Now comes a study that brings the question full circle. Recently presented at the annual meeting of the Radiological Society of North America, the investigation involved 100 male and 136 female subjects, ages 45 to 55, of normal weight and without symptoms of osteoarthritis. Researchers examined MRI scans of their knees and evaluated the results in relation to their physical activity patterns. The scientists concluded that high impact weight-bearing activities, like running and jumping, are risky for the health of knee cartilage in aging persons, whereas low impact activities, like cycling and swimming, may protect healthy knee cartilage from becoming diseased.

    Is there a conflict between osteoporosis prevention and osteoarthritis prevention? While the jury is still out on the ideal level and frequency of impact in mature adult exercise training, prudence calls for caution, moderation and highly individualized programming, including activity-specific medical clearance to participate. Look for much more research and clarification to emerge in this important topic area in the future.


    Owning a Pet Can Be Healthy

    by American Senior Fitness Association

    SFA author Jim Evans is a 42-year veteran of the health and fitness industry and an internationally recognized fitness consultant. Today Jim shares a creative idea with a lonely widow seeking to cope with grief and depression.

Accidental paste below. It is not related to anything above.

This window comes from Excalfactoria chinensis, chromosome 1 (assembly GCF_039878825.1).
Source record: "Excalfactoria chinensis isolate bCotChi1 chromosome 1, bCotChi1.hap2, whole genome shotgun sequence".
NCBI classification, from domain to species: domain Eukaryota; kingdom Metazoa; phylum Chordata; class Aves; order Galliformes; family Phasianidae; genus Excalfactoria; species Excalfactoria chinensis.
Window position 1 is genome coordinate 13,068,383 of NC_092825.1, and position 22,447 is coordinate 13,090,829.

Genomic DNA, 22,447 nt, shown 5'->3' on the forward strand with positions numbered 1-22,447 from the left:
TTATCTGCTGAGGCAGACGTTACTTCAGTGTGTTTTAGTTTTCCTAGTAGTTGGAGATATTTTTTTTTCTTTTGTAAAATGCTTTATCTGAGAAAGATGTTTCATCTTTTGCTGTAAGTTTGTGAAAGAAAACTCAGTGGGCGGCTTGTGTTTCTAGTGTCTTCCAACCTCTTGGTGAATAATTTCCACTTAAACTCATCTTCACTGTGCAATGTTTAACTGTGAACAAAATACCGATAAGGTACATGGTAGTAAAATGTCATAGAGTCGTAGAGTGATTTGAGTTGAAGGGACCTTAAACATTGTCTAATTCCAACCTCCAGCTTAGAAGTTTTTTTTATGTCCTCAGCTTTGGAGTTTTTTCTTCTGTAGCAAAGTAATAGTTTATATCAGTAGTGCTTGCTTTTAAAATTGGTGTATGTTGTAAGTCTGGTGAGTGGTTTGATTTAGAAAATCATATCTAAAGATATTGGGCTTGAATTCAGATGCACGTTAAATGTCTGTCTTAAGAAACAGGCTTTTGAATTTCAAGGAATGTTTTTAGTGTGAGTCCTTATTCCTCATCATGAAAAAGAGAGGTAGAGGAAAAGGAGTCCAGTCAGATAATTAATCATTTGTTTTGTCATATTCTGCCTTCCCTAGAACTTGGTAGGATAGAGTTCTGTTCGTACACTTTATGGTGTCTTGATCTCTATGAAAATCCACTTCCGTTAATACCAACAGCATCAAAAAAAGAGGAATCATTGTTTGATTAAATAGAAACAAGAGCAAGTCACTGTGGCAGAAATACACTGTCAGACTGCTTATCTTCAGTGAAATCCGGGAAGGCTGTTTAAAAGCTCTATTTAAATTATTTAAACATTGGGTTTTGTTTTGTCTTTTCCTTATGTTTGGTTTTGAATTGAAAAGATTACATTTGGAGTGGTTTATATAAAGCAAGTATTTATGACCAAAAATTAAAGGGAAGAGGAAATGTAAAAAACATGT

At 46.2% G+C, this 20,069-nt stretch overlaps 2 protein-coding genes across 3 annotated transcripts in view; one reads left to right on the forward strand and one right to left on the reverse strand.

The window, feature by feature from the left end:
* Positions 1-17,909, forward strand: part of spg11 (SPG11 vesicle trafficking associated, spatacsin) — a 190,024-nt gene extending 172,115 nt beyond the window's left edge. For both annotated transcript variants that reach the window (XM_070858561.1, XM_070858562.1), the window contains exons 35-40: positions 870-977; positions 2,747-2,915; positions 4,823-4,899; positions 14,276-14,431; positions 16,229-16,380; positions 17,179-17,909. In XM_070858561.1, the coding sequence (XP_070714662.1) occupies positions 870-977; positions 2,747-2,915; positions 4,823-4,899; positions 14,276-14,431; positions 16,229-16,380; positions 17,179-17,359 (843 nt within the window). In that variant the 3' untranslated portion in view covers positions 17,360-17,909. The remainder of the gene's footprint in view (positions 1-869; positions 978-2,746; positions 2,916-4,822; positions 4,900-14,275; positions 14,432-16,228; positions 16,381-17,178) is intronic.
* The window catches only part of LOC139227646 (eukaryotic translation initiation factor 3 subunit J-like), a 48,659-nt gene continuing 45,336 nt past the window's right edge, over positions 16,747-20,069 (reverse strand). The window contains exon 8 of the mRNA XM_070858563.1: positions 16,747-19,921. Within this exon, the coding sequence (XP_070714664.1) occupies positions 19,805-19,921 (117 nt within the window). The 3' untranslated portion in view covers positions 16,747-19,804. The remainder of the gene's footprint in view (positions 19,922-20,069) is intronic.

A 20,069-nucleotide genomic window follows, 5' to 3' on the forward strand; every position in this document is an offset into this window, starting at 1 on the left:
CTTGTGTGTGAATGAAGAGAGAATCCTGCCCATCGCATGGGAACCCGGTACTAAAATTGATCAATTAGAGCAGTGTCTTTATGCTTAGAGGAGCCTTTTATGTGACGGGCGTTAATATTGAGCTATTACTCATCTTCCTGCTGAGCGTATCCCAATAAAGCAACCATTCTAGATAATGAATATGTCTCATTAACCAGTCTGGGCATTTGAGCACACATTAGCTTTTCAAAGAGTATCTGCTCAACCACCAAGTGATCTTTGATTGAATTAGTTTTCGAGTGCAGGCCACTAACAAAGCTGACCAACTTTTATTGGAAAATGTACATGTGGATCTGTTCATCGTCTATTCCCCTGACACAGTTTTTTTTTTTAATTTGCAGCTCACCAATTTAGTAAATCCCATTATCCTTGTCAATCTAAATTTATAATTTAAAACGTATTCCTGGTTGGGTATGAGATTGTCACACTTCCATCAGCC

DEAR JIM: My health has been going downhill ever since my husband passed away last year after a long illness. I haven’t been handling my grief very well, and I find myself down in the dumps most of the time. My doctor has prescribed an antidepressant which seems to help a little, but I still can’t seem to shake this constant feeling of loneliness. I know you have always said that exercise helps to fight depression, but I really don’t feel up to anything very physical. Is there anything else you can recommend? DEPRESSED IN DULUTH

    DEAR DEPRESSED: I’m sorry for your loss, and I can understand why you don’t feel like engaging in any physical activity while you are still grieving. However, a little bit of exercise can help in your recovery, even if it’s only a daily walk around the block.